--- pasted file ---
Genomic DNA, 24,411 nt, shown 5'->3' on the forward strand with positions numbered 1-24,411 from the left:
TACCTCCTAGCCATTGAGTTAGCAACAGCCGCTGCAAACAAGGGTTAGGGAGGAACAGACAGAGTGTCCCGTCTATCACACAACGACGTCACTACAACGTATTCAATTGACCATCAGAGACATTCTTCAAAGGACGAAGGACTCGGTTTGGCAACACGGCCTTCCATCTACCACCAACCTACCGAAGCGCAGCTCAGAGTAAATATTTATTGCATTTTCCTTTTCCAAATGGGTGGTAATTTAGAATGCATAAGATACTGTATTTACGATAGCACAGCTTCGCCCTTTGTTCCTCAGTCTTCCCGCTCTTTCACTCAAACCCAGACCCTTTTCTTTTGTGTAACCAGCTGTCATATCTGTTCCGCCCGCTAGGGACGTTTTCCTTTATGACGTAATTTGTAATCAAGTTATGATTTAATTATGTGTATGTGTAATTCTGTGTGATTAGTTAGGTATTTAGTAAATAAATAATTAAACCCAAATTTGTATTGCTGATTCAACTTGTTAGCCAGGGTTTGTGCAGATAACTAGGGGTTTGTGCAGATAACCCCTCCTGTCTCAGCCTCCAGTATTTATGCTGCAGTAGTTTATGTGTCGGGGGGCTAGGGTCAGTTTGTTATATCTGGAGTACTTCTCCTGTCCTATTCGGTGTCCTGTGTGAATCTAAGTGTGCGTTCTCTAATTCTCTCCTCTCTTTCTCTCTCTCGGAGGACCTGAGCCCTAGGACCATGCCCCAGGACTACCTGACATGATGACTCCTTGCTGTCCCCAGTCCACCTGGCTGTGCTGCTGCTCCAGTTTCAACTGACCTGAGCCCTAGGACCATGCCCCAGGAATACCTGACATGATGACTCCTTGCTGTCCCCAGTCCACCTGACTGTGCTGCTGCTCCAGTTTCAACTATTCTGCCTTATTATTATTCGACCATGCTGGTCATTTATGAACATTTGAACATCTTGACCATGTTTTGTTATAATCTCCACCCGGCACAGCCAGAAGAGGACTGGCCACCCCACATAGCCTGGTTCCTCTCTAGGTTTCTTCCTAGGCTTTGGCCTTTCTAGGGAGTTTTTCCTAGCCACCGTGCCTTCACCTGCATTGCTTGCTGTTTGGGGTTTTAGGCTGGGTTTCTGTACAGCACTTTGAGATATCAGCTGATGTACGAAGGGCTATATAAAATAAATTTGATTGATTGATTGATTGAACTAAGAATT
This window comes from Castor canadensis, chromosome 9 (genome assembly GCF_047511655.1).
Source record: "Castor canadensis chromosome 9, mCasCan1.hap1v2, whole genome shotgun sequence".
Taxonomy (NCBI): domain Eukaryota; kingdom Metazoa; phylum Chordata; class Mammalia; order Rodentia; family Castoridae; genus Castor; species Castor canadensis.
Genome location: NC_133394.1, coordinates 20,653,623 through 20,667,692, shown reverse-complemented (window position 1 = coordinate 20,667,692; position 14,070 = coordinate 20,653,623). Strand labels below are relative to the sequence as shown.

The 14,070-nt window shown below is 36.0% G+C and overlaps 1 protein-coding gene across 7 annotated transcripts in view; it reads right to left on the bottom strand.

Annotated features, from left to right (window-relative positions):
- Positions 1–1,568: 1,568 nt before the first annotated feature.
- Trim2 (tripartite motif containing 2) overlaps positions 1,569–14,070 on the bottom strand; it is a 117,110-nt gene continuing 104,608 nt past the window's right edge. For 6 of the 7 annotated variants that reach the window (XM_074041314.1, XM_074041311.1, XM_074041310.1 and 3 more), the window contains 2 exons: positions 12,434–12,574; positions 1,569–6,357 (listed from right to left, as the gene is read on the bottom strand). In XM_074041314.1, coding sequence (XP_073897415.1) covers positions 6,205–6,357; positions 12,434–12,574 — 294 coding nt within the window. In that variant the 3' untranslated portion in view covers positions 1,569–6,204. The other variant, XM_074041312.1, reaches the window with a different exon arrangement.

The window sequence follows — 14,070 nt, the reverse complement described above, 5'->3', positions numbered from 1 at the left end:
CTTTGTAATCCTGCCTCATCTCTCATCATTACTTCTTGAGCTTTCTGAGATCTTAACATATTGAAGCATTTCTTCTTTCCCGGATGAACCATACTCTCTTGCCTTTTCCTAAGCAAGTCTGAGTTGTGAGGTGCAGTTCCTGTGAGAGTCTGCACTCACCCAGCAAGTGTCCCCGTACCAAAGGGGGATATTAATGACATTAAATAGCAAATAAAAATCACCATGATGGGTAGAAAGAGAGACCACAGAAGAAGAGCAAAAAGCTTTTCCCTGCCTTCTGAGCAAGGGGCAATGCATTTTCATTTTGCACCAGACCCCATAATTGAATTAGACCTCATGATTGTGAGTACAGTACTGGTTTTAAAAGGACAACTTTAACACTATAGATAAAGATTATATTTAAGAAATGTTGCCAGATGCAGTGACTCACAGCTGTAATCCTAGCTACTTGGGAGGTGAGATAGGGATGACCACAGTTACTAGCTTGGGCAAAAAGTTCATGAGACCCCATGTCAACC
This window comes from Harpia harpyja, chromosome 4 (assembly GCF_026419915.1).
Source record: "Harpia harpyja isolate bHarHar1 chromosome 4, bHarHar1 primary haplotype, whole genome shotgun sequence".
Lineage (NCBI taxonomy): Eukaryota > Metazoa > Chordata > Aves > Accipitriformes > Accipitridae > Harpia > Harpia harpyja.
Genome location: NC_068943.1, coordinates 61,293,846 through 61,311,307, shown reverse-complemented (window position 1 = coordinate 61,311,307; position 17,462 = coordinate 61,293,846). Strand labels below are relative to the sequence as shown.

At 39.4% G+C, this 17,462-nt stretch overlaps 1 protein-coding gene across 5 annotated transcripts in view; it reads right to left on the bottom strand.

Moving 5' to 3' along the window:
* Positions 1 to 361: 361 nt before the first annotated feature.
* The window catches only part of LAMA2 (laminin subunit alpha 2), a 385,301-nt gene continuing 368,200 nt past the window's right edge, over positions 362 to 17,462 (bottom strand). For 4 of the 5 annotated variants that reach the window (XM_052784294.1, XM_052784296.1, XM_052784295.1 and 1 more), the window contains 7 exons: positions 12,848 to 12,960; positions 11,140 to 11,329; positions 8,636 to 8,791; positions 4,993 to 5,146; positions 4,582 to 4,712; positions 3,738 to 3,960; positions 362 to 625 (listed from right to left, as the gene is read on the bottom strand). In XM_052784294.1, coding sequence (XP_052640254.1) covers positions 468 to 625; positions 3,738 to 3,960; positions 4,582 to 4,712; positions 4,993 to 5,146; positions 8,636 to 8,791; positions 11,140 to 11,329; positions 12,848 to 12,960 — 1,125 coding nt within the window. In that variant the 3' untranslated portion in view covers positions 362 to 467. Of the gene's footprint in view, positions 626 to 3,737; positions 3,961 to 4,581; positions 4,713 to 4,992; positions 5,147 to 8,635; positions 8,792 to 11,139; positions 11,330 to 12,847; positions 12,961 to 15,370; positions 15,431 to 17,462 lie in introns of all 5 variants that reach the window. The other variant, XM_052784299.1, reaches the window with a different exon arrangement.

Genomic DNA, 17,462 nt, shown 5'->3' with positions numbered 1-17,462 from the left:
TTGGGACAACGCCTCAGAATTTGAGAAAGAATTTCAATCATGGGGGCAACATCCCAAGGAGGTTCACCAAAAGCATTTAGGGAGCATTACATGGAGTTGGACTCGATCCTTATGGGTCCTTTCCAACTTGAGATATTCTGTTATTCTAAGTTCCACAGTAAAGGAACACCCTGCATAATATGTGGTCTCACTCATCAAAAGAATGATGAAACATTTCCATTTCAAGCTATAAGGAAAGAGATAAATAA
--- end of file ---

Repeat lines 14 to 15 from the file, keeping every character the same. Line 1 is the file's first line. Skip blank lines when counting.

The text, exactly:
Source record: "Harpia harpyja isolate bHarHar1 chromosome 4, bHarHar1 primary haplotype, whole genome shotgun sequence".
Lineage (NCBI taxonomy): Eukaryota > Metazoa > Chordata > Aves > Accipitriformes > Accipitridae > Harpia > Harpia harpyja.